Freedom of Speech Does Not Mean Freedom from Consequence


Disclaimer: The views expressed within this article are entirely the author’s own and are not attributable to Wessex Scene as a whole.

Well that’s it, the free world is dead. You just can’t say it how it is anymore. Social-justice-snowflake-millennial-progressive-leftie-bastards are taking away our freedom of speech bit by bit. Each protest brings a new wave of communist authoritarianism with it and stops the traditional British man from doing traditionally British things.

Or at least that’s how the Right want you to see it. Yet alas realistically freedom of speech never went away. There’s no oppressively tolerant omnipresent being taking the words from your throat before you can shout, ‘go back to your own country’ to the new brown family that just moved in down the road or ‘coronavirus’, at every South-East Asian person they see regardless of whether they are Chinese or not. Or shouting racial slurs and throwing up Nazi salutes at ‘pro-statue protests’ in front of the statue commemorating the man who literally saved us from Nazism in the first place.

Now unfortunately there is no omnipresent being who is capable of stopping ignorance. Although if there was I am sure it would come with a whole myriad of other societal and moral issues that are not worth tormenting oneself with, but I digress. All the examples I have given above are all instances where freedom of speech is being used. No communist dictate was commissioned to stop you from harassing brown families, associating an indiscriminate virus with perhaps one of the largest ethnic groups on the planet or celebrating a Winston Churchill statue with synchronised Seig Heils. You see people have always been free to say whatever they want, all be it with consequences that is. I am free to stand up at a rodeo in Texas during the national anthem and shout, ‘I’m a socialist who thinks Trump is an absolute prat and I wipe my arse with your flag every day’. But, the consequences of me saying that would no doubt be very severe. I could shout criticism about the Chinese Communist Party in Beijing. I could cross dress and run around the streets of Moscow yelling my support for Pride. I could run around Lewisham exclaiming in each area that the local post code ‘is shit’ with all the natural liberty afforded to me. Yet there would be consequences for me saying all these things. At best I would receive a light beating. At worst I would be lying face down dead in a cell, prison camp, ditch, street, gutter or field. Take your pick.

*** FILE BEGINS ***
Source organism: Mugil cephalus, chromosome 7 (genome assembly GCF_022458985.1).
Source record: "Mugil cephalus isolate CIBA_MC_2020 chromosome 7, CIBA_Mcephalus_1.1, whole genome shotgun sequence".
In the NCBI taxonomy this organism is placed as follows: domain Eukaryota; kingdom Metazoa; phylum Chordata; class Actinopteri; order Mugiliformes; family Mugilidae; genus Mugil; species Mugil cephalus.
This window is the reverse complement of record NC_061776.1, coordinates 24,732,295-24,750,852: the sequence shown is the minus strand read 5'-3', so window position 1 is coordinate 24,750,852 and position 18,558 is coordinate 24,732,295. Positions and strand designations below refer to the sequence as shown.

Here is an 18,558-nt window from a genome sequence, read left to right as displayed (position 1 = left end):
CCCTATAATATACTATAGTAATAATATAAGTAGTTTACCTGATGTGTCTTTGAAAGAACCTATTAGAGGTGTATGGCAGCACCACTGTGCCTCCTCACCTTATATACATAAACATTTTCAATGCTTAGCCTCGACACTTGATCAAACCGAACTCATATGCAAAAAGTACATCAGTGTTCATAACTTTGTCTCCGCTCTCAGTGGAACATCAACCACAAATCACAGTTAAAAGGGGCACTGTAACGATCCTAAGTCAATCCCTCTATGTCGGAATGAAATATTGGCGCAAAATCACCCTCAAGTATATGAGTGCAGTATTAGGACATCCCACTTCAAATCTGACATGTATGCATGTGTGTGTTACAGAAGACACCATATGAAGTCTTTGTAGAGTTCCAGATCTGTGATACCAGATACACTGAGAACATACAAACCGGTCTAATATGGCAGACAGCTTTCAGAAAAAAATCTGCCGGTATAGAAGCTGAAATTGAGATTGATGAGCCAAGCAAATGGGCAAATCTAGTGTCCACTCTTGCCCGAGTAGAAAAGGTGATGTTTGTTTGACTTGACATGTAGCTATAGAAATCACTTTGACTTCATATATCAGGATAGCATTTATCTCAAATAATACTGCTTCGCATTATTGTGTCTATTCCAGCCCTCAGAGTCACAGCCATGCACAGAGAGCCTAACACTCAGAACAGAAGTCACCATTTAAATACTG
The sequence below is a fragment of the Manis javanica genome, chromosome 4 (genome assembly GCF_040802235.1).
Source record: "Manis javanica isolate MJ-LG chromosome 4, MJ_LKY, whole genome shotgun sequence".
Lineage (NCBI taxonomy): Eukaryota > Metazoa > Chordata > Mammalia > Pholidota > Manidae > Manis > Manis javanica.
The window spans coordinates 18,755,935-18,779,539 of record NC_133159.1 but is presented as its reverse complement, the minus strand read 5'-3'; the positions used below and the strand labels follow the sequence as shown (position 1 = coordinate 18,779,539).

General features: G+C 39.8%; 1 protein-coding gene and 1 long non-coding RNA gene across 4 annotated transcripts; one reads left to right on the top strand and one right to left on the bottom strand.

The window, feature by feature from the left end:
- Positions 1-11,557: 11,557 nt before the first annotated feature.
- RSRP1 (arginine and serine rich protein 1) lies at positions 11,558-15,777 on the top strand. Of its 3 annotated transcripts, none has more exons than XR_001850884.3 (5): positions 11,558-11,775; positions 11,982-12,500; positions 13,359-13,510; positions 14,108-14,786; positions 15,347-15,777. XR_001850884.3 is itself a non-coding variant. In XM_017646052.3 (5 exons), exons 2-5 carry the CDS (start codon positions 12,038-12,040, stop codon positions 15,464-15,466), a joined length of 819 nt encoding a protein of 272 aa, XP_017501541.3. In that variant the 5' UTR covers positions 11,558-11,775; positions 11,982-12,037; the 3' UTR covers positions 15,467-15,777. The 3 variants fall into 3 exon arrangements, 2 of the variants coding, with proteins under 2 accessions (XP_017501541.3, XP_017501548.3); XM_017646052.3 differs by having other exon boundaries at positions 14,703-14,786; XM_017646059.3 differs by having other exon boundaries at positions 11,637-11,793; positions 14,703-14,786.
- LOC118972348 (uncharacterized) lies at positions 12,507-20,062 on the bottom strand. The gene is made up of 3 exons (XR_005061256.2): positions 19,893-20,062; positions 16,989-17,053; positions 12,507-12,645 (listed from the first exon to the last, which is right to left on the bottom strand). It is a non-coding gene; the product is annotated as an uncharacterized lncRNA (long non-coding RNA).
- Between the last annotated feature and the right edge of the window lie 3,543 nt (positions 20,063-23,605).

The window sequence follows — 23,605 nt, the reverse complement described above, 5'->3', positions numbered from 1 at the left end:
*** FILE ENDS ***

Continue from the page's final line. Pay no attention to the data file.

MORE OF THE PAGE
A hundred years ago I could stand at Speakers Corner and eloquently present an argument for why women don’t deserve the vote. Today I still have the right to do that, although I wouldn’t want to because I believe that everyone deserves the right to vote and also because I don’t hate women. There is only one difference between these two scenarios. A hundred years ago I could make this speech, get down from my podium, go home and sleep soundly. Today if I made such a speech I would be heckled, my identity found out, bosses notified and lose my job. And rightly so, because that would be the consequence of my actions. Saying something intolerant and hateful leads to criticism. Because society now is much more tolerant and open-minded than it was a hundred years ago and the general understanding that any individual with an ounce of common sense would have, is that women deserve the vote and that taking it away from them is a form of oppression. The consequence of saying women don’t deserve the vote in inter-war Britain would be relatively small as back then people were more intolerant and close-minded. That’s not their fault, it’s just that back then society was more in the grip of a white upper-class patriarchy and so the status quo reflected their views and incentives.

When demagogues, nationalists and populists shout about how our freedom of speech is being taken away by the establishment what they are actually saying is that the establishment is now prepared to punish their intolerant and hateful views. Which is a good thing, and there is no rational argument that can dispute that. The fact that there are now consequences for using your freedom of speech to spread messages of hate creates an illusion to people who spread said hate that said freedom is under threat. But standing in front of a crowd of people and whinging about how you are now facing the consequences for saying something intolerant, as every grown man and woman should, doesn’t have the same kind of ring as whinging about how your freedom is being taken away.

Freedom of speech has never meant freedom from consequence. But when you have people in society who rarely face the consequences of their actions, combined with people in society who face excessively severe consequences for their actions, one’s ability to persecute and hate begins to be seen as a right and a liberty. Like every power in life the power of being able to articulate oneself freely must be used responsibly. It’s not responsible to use inflammatory, racist or derogatory language to verbally abuse people; or to insinuate and encourage negativity about and towards marginalized groups in society from a position of power in order to maintain and gain power. It is responsible to use your free speech to spread positivity and protect the more vulnerable in society, and to understand that what is and is not acceptable to say will change as the years go by.


Leave A Reply